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Performance Management / Evaluations - Employment Practices Risk Management

Many organizations complete evaluations but report a lack of confidence in their depth, accuracy or effectiveness. This communiqué offers guidelines to help develop and administer effective performance evaluations.

Why are Performance Evaluations Important?

Communication through performance evaluations helps strengthen personnel relations. Periodic evaluations allow for goals and objectives to be established, improves supervisor – subordinate communications and helps keep an accurate record of job performance. Failing to complete performance evaluations communicates to organization employees that their professional development is not important.

The performance evaluation is an important part of the employee file. Personnel-related litigation (i.e. wrongful termination, discipline and failure to promote) often involves analysis of written performance evaluations. For example, many wrongful termination or discharge lawsuits hinge on whether an organization can sufficiently defend its decision to terminate an employee. Claims often involve a former employee alleging the organization’s decision to terminate was based on unlawful reasons, such as discrimination. In turn, organizations must be able to point to documentation regarding the former employee’s work performance that helps support the termination. Documentation of performance evaluations may help or hurt an organization in the event of litigation.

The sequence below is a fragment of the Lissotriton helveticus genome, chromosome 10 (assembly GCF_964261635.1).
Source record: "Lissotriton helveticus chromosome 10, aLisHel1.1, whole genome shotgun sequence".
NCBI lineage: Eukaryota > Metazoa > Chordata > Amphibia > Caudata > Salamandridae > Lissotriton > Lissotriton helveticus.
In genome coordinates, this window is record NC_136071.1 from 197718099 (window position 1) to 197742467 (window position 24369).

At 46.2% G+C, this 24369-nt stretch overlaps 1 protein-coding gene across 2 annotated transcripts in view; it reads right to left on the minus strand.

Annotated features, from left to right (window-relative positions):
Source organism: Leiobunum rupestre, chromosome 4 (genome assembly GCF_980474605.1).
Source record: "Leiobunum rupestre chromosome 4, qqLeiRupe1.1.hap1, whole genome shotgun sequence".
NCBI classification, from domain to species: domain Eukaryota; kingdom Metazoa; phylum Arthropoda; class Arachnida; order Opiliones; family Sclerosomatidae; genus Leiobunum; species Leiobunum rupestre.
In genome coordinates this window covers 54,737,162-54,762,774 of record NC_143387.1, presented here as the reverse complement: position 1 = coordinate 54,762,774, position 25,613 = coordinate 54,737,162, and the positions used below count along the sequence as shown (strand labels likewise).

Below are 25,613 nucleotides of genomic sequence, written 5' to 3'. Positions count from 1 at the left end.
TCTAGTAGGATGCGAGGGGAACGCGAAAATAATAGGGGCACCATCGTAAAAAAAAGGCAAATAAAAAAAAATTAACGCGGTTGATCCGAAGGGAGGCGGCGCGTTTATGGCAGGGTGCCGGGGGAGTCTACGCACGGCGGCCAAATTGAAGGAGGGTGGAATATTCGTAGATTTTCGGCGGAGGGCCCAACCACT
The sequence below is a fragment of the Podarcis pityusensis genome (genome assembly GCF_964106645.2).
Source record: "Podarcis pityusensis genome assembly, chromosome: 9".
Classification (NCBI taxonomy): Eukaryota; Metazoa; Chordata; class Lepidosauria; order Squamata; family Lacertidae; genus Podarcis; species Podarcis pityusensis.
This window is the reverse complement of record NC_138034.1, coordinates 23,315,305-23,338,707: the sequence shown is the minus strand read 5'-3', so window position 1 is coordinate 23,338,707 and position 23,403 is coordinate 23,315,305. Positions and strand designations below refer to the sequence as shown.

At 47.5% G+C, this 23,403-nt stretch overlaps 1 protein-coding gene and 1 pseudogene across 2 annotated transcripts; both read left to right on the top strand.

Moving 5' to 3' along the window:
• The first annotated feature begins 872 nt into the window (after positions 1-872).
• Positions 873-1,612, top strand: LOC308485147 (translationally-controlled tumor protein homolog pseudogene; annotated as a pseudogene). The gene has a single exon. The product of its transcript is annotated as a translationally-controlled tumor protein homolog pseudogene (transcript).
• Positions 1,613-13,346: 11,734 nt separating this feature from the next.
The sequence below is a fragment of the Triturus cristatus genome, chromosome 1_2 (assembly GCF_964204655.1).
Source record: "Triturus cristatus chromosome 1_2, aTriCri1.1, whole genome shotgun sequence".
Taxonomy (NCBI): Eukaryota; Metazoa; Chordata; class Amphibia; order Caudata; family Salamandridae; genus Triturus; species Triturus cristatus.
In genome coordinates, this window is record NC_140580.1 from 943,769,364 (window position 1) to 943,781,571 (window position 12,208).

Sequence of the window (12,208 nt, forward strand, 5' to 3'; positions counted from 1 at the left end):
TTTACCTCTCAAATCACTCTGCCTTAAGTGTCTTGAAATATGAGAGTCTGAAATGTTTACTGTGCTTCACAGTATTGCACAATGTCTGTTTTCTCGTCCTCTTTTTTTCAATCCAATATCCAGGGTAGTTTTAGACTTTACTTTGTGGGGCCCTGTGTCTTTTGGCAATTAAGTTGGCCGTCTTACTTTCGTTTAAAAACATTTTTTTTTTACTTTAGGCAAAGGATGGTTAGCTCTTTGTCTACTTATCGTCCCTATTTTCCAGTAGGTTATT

Tips for Maintaining an Effective Performance Evaluation Process

“Buy-in” from Employees – Those utilizing the performance management system must understand it is a valuable process that benefits employees and the organizations alike. Supervisors and non-supervisors should be given the opportunity to provide input regarding the evaluation process, so it will fit the organization’s needs and job descriptions.

For implementing or revising performance evaluation procedures, consider establishing a Performance Management Committee which analyzes evaluation forms and processes from other like organizations. Customization allows personnel to better understand the purpose and benefits of the performance management system. Consider utilizing a human resources consultant and / or legal counsel for assisting in the development or revision of the organization’s evaluation process.

Comprehensive and Timely –

Perform evaluations on or near the date as set forth in written procedures. More than one level of supervision should review each evaluation to help determine the depth and accuracy of the performance record. Additionally, upper level management review allows for more consistency in the evaluation process as a whole. An organization’s human resources director or manager typically is the person primarily responsible for oversight of the performance management processes.

Training for Supervisors –

All too often supervisors receive little or no formal instruction concerning how to conduct comprehensive, accurate and uniform evaluations. Periodic training for supervisors helps emphasize the importance of this communication process.

Facilitating the Evaluation Meeting –

Organization leaders often fail to dedicate much time to evaluate performance, outline individual expectations and set goals. It can be difficult for some supervisors to confront problems with employees not wishing to damage relationships, as they would rather avoid conflict. It may seem easier to avoid discussing minor problems or incidents, with the expectation they will resolve themselves. However, it is far more difficult to rectify a problem after escalating into a more serious issue. Not addressing personnel matters can lead to frustrated employees perceiving their needs and concerns are not valued. Open and honest communication is a key to strengthening productivity, morale and retention for your organization.